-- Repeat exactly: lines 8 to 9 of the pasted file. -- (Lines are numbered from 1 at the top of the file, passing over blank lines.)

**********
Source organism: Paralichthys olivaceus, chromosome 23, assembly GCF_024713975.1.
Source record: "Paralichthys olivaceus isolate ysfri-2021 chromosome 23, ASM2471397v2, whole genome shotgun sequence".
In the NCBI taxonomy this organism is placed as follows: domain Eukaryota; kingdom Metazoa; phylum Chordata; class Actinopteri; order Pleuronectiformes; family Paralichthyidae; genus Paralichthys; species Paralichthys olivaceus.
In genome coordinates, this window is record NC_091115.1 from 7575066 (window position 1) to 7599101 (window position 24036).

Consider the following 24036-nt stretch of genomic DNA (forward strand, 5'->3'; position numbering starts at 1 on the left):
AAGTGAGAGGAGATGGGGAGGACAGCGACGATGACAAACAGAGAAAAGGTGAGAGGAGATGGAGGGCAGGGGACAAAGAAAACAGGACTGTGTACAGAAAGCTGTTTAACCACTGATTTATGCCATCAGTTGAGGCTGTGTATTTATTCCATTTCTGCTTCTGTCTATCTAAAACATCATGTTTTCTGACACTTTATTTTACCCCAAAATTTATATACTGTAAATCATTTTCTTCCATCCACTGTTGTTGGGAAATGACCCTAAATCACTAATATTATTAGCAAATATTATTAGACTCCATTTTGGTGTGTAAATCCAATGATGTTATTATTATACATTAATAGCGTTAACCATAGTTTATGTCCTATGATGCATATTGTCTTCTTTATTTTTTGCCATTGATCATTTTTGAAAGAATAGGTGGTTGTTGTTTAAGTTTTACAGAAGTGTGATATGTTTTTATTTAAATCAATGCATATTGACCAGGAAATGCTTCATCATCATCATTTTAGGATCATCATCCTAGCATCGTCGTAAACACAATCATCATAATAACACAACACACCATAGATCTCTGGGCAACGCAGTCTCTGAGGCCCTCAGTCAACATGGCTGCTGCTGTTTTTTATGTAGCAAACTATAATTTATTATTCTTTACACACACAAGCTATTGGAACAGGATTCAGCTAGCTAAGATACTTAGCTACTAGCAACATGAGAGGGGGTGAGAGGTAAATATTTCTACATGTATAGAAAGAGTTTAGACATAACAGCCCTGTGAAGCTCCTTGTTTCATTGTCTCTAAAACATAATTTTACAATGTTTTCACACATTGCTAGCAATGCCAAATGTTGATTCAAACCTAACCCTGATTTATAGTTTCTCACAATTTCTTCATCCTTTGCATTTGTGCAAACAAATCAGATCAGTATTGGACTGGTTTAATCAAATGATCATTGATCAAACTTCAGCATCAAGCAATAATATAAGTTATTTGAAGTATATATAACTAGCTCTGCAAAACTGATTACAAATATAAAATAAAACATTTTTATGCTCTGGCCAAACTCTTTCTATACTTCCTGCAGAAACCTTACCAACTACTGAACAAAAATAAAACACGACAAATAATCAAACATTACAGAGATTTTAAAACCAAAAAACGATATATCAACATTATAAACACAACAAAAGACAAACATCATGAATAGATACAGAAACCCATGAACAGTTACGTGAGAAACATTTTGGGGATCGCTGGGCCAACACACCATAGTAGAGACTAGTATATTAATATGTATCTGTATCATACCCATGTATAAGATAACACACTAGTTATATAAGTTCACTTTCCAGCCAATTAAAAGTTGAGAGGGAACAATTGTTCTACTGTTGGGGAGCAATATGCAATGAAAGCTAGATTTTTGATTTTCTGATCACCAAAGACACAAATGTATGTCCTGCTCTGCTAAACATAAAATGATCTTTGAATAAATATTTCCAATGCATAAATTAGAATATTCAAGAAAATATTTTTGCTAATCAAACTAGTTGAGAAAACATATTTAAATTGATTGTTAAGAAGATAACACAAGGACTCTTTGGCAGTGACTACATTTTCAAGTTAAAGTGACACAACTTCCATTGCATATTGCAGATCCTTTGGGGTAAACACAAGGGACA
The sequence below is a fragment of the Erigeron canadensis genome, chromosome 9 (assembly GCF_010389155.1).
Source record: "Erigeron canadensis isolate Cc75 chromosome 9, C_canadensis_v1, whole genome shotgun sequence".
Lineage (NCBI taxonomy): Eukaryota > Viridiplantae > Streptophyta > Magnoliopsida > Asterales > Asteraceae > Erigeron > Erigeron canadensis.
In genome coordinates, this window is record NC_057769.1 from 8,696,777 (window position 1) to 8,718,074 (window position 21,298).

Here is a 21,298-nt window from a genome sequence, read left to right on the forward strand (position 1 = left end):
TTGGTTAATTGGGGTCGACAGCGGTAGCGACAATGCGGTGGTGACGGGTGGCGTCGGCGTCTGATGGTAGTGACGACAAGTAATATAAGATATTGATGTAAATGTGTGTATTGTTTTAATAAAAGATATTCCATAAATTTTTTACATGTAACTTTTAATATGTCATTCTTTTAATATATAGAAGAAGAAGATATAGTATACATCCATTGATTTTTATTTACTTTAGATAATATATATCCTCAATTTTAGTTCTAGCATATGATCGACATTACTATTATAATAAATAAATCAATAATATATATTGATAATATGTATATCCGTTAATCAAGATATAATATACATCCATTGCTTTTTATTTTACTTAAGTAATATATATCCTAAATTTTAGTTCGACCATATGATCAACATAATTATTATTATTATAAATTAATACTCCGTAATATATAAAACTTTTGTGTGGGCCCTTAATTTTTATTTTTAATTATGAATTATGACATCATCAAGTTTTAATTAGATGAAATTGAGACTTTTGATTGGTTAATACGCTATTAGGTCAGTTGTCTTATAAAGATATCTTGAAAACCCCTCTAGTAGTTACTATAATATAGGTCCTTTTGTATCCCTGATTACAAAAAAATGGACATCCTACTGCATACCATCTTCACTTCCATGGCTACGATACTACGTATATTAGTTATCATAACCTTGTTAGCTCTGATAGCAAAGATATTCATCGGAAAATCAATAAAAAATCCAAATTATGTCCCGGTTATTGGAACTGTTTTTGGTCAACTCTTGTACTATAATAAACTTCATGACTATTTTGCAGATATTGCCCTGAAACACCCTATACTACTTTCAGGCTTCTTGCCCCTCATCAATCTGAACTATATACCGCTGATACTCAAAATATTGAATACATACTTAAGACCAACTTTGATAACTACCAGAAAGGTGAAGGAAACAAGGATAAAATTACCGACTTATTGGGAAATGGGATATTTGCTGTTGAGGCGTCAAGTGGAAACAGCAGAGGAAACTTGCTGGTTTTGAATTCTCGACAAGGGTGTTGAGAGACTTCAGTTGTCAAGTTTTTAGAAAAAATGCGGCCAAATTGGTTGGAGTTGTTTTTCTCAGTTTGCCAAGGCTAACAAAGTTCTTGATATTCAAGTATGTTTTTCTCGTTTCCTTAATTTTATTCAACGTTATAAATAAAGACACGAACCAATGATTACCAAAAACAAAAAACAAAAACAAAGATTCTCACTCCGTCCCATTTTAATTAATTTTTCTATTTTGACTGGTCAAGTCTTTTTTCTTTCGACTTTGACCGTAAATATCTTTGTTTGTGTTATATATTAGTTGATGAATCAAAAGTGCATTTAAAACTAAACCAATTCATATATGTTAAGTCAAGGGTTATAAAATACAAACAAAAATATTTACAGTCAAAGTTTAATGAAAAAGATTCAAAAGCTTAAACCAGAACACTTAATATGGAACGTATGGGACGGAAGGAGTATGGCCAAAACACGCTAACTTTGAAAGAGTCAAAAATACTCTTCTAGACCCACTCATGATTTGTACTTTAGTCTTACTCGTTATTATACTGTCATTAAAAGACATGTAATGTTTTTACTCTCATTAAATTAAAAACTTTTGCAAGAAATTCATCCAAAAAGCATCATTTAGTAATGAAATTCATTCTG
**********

Source record: "Erigeron canadensis isolate Cc75 chromosome 9, C_canadensis_v1, whole genome shotgun sequence".
Lineage (NCBI taxonomy): Eukaryota > Viridiplantae > Streptophyta > Magnoliopsida > Asterales > Asteraceae > Erigeron > Erigeron canadensis.